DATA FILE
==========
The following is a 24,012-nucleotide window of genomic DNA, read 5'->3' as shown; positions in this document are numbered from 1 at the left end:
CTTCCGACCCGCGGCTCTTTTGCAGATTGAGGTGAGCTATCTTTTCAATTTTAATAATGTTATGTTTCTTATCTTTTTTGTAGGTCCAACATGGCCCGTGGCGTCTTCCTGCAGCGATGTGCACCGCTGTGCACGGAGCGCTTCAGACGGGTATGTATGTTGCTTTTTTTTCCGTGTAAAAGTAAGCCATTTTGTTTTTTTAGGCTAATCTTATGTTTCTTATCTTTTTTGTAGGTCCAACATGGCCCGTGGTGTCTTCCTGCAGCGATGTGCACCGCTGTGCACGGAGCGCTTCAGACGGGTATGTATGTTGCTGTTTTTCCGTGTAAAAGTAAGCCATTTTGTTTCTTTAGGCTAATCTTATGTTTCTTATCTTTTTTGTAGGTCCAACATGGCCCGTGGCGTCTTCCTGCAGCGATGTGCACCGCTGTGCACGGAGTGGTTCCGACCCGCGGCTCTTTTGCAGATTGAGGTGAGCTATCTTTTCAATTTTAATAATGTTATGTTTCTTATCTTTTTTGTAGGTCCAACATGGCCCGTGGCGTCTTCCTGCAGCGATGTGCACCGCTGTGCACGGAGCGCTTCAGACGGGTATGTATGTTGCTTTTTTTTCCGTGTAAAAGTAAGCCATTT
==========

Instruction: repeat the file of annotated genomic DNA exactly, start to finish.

The following is a 24,012-nucleotide window of genomic DNA, read 5'->3' as shown; positions in this document are numbered from 1 at the left end:
CTTCCGACCCGCGGCTCTTTTGCAGATTGAGGTGAGCTATCTTTTCAATTTTAATAATGTTATGTTTCTTATCTTTTTTGTAGGTCCAACATGGCCCGTGGCGTCTTCCTGCAGCGATGTGCACCGCTGTGCACGGAGCGCTTCAGACGGGTATGTATGTTGCTTTTTTTTCCGTGTAAAAGTAAGCCATTTTGTTTTTTTAGGCTAATCTTATGTTTCTTATCTTTTTTGTAGGTCCAACATGGCCCGTGGTGTCTTCCTGCAGCGATGTGCACCGCTGTGCACGGAGCGCTTCAGACGGGTATGTATGTTGCTGTTTTTCCGTGTAAAAGTAAGCCATTTTGTTTCTTTAGGCTAATCTTATGTTTCTTATCTTTTTTGTAGGTCCAACATGGCCCGTGGCGTCTTCCTGCAGCGATGTGCACCGCTGTGCACGGAGTGGTTCCGACCCGCGGCTCTTTTGCAGATTGAGGTGAGCTATCTTTTCAATTTTAATAATGTTATGTTTCTTATCTTTTTTGTAGGTCCAACATGGCCCGTGGCGTCTTCCTGCAGCGATGTGCACCGCTGTGCACGGAGCGCTTCAGACGGGTATGTATGTTGCTTTTTTTTCCGTGTAAAAGTAAGCCATTT